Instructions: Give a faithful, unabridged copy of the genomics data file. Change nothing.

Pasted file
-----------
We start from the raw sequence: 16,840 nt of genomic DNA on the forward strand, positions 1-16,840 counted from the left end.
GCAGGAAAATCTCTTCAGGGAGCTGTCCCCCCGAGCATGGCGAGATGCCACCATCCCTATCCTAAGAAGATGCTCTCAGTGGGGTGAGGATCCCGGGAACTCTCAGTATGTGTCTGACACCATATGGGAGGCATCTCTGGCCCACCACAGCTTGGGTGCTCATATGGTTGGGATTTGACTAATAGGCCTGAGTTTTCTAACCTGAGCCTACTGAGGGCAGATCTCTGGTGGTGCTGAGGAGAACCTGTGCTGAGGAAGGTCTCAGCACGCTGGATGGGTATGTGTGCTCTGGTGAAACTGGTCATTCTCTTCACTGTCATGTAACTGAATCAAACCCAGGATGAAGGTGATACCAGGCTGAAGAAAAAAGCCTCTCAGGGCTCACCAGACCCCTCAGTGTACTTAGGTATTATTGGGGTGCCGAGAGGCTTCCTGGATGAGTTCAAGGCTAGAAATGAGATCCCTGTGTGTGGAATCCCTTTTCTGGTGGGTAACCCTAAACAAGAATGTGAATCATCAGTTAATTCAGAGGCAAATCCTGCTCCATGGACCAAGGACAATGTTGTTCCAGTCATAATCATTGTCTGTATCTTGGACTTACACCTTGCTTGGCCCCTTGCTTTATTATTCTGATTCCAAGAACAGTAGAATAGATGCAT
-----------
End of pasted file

We start from the raw sequence: 16,840 nt of genomic DNA on the forward strand, positions 1-16,840 counted from the left end.
GCAGGAAAATCTCTTCAGGGAGCTGTCCCCCCGAGCATGGCGAGATGCCACCATCCCTATCCTAAGAAGATGCTCTCAGTGGGGTGAGGATCCCGGGAACTCTCAGTATGTGTCTGACACCATATGGGAGGCATCTCTGGCCCACCACAGCTTGGGTGCTCATATGGTTGGGATTTGACTAATAGGCCTGAGTTTTCTAACCTGAGCCTACTGAGGGCAGATCTCTGGTGGTGCTGAGGAGAACCTGTGCTGAGGAAGGTCTCAGCACGCTGGATGGGTATGTGTGCTCTGGTGAAACTGGTCATTCTCTTCACTGTCATGTAACTGAATCAAACCCAGGATGAAGGTGATACCAGGCTGAAGAAAAAAGCCTCTCAGGGCTCACCAGACCCCTCAGTGTACTTAGGTATTATTGGGGTGCCGAGAGGCTTCCTGGATGAGTTCAAGGCTAGAAATGAGATCCCTGTGTGTGGAATCCCTTTTCTGGTGGGTAACCCTAAACAAGAATGTGAATCATCAGTTAATTCAGAGGCAAATCCTGCTCCATGGACCAAGGACAATGTTGTTCCAGTCATAATCATTGTCTGTATCTTGGACTTACACCTTGCTTGGCCCCTTGCTTTATTATTCTGATTCCAAGAACAGTAGAATAGATGCAT